A writer rediscovers the magic of his home country on a trip to a sustainable farm in a Brazilian mangrove filled with fresh-water oysters.
Photography by François Correia & courtesy of Kenoa Resort
t was like a picture of the Brazilian matriarch. She was sitting serenely on a bright yellow wooden chair under an almond tree– barefoot in a flower skirt and an electric pink t-shirt with BOWIE in big letters across the front. A local to the Alagoas Lagoon Basin in the north of Brazil, Dona Sebastiana showed me to the canoes where she and her team fish.
Entering the mangroves on foot, we had a chance to chat about her oyster farm (and Bowie, of course) but I was a little distracted by the bright blue and fire-red crabs moving sideways in surreal synchronicity, claws up.
The shimmering shine of the oyster farm caught my eye from a distance. As we approached by boat, the large grey shells became clear in the diffused light of the mangroves. Sebastiana set a table on top of the canoe and grabbed a few large oysters with her hands, straight from the water. As she cleaned each one, she explained her sustainable operation. “They grow here, everywhere, and I clean all of my beds twice a day,” she said, explaining that the natural abundance of oysters provide a sustainable source for farming. Around eight oysters can grow from one single shell, allowing the farmers to continuously produce without depleting the mangroves.
Sebastiana laid the oysters open on the table and paired each one with lime and chillies. I eagerly shucked one. Succulent and sweet, the flavour filled my mouth. It was nothing like the kind I’ve had to endure in restaurants with a strong ‘sea’ taste. These were soft, delicate, and the freshest kind I’ve ever experienced.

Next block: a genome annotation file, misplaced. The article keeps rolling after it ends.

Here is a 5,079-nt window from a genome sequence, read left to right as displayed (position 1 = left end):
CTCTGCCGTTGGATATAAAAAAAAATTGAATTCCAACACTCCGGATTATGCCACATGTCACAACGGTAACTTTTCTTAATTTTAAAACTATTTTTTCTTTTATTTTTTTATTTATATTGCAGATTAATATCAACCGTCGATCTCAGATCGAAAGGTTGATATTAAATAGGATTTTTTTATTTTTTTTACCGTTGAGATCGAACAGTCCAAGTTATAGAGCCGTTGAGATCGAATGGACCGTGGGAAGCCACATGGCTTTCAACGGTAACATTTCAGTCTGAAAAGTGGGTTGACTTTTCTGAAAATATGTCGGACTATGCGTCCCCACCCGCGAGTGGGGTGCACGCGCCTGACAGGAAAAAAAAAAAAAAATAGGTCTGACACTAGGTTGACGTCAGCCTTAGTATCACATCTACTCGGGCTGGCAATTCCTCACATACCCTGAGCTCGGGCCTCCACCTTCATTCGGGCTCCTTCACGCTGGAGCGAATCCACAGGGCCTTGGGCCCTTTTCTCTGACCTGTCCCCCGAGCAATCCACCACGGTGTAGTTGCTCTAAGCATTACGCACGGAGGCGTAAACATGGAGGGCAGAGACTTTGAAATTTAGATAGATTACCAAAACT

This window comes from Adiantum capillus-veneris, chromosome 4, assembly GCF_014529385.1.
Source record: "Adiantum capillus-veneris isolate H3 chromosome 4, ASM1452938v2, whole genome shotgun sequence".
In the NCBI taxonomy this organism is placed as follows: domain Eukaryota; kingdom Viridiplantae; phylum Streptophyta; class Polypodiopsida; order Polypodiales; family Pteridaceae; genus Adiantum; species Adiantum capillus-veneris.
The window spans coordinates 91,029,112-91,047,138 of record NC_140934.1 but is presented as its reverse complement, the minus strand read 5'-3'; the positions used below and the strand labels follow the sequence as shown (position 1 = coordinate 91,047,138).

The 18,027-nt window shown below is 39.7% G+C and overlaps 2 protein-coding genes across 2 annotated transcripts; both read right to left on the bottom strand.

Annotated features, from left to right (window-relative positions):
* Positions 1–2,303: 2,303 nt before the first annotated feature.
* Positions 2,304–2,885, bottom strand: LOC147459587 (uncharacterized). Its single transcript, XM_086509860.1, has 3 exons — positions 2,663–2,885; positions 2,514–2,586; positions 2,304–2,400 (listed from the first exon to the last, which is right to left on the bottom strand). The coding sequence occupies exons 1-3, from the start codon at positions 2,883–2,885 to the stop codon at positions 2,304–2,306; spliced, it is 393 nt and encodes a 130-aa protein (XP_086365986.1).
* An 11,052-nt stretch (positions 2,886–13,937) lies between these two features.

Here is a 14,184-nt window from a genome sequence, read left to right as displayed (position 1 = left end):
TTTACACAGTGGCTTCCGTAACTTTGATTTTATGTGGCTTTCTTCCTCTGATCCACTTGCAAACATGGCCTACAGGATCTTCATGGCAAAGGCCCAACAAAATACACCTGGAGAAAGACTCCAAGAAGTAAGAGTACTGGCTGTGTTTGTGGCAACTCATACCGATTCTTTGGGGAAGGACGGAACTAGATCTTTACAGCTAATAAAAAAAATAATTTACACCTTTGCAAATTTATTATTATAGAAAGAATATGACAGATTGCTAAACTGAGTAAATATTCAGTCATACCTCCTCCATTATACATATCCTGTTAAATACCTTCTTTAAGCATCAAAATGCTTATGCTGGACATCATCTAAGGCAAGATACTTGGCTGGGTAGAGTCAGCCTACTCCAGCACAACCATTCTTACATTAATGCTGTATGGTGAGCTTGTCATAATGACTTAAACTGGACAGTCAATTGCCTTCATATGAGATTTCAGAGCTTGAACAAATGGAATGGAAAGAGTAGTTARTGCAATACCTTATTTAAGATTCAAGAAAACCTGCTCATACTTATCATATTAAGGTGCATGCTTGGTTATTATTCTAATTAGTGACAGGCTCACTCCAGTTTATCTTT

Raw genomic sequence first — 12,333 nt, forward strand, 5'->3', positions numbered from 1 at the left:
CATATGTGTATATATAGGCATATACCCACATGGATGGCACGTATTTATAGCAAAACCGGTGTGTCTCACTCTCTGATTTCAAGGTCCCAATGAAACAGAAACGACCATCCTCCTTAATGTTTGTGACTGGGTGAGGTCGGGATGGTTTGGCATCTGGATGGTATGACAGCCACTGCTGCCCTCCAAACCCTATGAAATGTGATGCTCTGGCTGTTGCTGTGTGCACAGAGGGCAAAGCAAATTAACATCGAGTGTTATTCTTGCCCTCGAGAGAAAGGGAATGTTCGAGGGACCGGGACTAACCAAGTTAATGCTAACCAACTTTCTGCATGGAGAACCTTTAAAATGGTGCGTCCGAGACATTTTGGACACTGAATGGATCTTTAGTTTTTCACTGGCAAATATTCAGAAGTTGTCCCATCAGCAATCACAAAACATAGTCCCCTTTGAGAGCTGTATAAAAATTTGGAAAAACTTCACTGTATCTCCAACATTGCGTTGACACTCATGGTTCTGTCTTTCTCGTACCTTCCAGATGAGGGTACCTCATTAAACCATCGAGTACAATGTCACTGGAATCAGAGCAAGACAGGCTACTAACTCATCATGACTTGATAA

Brazilian oysters have been gaining recent recognition due to their particular flavour, size and suppleness. A rediscovery of this delicacy amongst chefs like Alex Atala from Michelin-starred D.O.M is due to unique geographic conditions of the cold Antarctic stream providing an optimal temperature for the growth of larger oysters.
The oysters in the mangroves of the Alagoas lagoon basin have been a local food staple for hundreds of years. The indigenous community has recently started to take care of the wild population to ensure healthy growth and top-notch quality. This produces a delicacy for sophisticated palates, without any detriment to the environment.
Sebastiana partnered with Kenoa Exclusive Resort, a luxury hotel near the nature reserve where her farm lives. All of the produce served at Kenoa comes from sustainable farms and businesses sponsored exclusively by the hotel. The creation of hotelier Pedro Marques, Kenoa is an ode to the heritage of Brazil. African, European and Indigenous cultures are woven into a luxury experience graced by the multicultural landscape of the country.
Sebastiana handed me an ice-cold bottle of champagne to wash down the oysters before cleaning another bunch of about six more to try. This time she paired the bunch with her red honey from special blossom bees unique to these mangroves. She carefully drizzled one explaining, “This honey is full of healing properties.” The flavor was like a red-berry infused honey but woodier and very fragrant– sweet and smoky. We threw the shells back in the water so other oysters could grow from them, keeping the cycle abundant.
Later, Sebastiana’s husband arrived with the catch of the day: anchovies and tropical fish. He also brought stories of mysteries of the mangroves intertwined in fisherman folk tales.
On our way back from the oyster farm, I saw an explosion of color in the air, bright red like a firework display. “That’s Pedro,” said Sebastiana. A fisherman, Pedro was throwing his net into the water to catch prawns. Just another surreal encounter in this remarkable place where people are named after apostles and indigenous deities.
It was like being on another planet, one that I had forgotten existed, but being native to Brazil, it was right in my backyard. “Ground control to Major Tom” echoed in my mind as we cruised back through a vast network of channels in the mangroves. This time I was a little quiet. I wanted to hold onto the moment: totally unaware of anything beyond the experience where a fisherman, a farmer and a writer talked life and Bowie over oysters and champagne.